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12 Feb 2003 : Column 767Wcontinued
Mr. Jim Cunningham: To ask the Secretary of State for the Home Department what proportion of (a) police forces and (b) probation services have broadband access; and what targets have been set for full broadband access in each case. 
Mr. Denham [holding answer 7 February 2003]: All police forces have access to a secure, high capacity Internet connection via the Criminal Justice Extranet
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(CJX), which provides secure messaging, information and document exchange and user directories for the police forces.
The CJX provides forces with access to the Internet and there are no additional plans or targets to introduce separate broadband access.
Many Probation Areas have Internet access via stand-alone PC's. It is not known what proportion of these have broadband access and no targets have been set for the provision of broadband access.
Mr. Gordon Prentice: To ask the Secretary of State for the Home Department what the costs of policing the disturbances in Burnley in 2001 were. 
Mr. Denham: I understand from the Chief Constable (Mr Paul Stephenson QPM) that the additional costs of policing the disturbances was 1.3million. On 30 January 2002 we announced a special grant of £820,000. This grant met 64 per cent. of the additional costs incurred by the force.
Tim Loughton: To ask the Secretary of State for the Home Department how many full-time police officers are assigned to child protection departments in each constabulary in England and Wales. 
Mr. Denham: Information is not collected centrally on the number of police officers deployed to child protection duties. The allocation of resources within a force is decided locally by the Chief Constable or, in the case of the Metropolitan Police Service, the Commissioner. Under the National Policing Plan all forces and authorities are expected to review their force policy and local service plans to ensure that child protection is given the appropriate priority.
Tim Loughton: To ask the Secretary of State for the Home Department what action is being taken to raise the priority level of child protection policing in policing plans. 
Mr. Denham: The National Policing Plan (NPP) specifically asks all police forces and authorities to review their force policy and local policing plans to ensure that child protection is given the appropriate priority.
Police forces and authorities are required to take into account the contents of the NPP when preparing their local annual and three-year policing plans. Guidance on three-year plans has been issued, and asks forces and authorities to submit their three-year plans to my right hon. Friend the Home Secretary by 31 March 2003.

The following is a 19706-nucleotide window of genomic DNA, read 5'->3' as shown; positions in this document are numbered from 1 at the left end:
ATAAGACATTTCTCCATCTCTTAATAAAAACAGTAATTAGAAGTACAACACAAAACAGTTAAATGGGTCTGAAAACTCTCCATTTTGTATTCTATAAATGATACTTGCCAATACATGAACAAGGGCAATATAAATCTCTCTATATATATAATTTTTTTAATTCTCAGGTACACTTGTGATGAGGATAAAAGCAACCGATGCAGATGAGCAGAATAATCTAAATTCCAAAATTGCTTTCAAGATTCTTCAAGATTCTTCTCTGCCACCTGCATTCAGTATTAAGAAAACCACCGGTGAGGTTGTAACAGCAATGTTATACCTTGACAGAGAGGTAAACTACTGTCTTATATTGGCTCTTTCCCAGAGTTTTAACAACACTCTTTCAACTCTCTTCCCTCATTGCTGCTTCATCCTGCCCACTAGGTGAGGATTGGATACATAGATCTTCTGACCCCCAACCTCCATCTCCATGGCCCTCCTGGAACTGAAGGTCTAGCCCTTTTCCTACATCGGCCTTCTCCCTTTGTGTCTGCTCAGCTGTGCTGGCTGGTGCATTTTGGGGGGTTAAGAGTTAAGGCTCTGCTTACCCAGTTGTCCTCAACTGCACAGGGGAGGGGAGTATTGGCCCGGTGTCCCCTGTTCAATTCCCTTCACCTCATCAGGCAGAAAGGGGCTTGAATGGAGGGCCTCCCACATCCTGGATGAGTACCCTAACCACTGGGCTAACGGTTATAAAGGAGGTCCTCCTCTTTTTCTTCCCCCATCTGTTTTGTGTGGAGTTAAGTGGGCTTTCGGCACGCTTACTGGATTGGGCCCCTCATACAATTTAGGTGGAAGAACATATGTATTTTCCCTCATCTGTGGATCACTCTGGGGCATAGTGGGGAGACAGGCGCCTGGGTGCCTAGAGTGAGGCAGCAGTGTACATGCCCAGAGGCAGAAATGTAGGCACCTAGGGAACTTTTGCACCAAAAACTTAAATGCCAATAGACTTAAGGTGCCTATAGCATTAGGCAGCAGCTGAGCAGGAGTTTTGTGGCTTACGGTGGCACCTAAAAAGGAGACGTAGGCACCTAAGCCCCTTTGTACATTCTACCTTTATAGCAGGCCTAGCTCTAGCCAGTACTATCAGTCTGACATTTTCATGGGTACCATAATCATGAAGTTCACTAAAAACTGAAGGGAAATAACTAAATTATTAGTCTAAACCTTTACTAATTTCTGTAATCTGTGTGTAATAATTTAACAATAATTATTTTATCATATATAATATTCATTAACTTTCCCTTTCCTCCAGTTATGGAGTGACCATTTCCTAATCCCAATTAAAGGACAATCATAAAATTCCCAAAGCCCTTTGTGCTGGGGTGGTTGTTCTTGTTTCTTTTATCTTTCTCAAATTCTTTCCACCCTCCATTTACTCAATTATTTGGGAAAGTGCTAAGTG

Mr. Evans: To ask the Secretary of State for the Home Department what research studies he has commissioned on the efficacy of CCTV in reducing crime; and what the results were. 
Mr. Denham: Under the Crime Reduction Programme CCTV Initiative around £170 million will be spent between 1998 and 2003 funding 684 CCTV
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schemes. More than 550 of these schemes are already fully operational, with further schemes coming on line weekly.
As a condition of funding, each scheme is required to undertake an independent evaluation of its effectiveness as a tool to assist the police and reduce crime and the fear of crime. These evaluations will cover implementation, impact and cost effectiveness. In addition, to help ensure maximum impact and sustainability of CCTV, a £1.5 million Home Office funded national evaluation programme is being carried out by the Scarman Centre, University of Leicester, on 17 approved CCTV initiative schemes. The final report will not be published until 2004 but interim reports will be available before then. The firstproviding guidance for practitioners on implementation of CCTV schemesis due for publication shortly.
Mr. Laws : To ask the Secretary of State for the Home Department what recent assessment he has made of the links between crime levels and (a) poverty, (b) income inequality, (c) legal drug abuse, (d) illegal use of drugs and (e) family break-up; and if he will make a statement.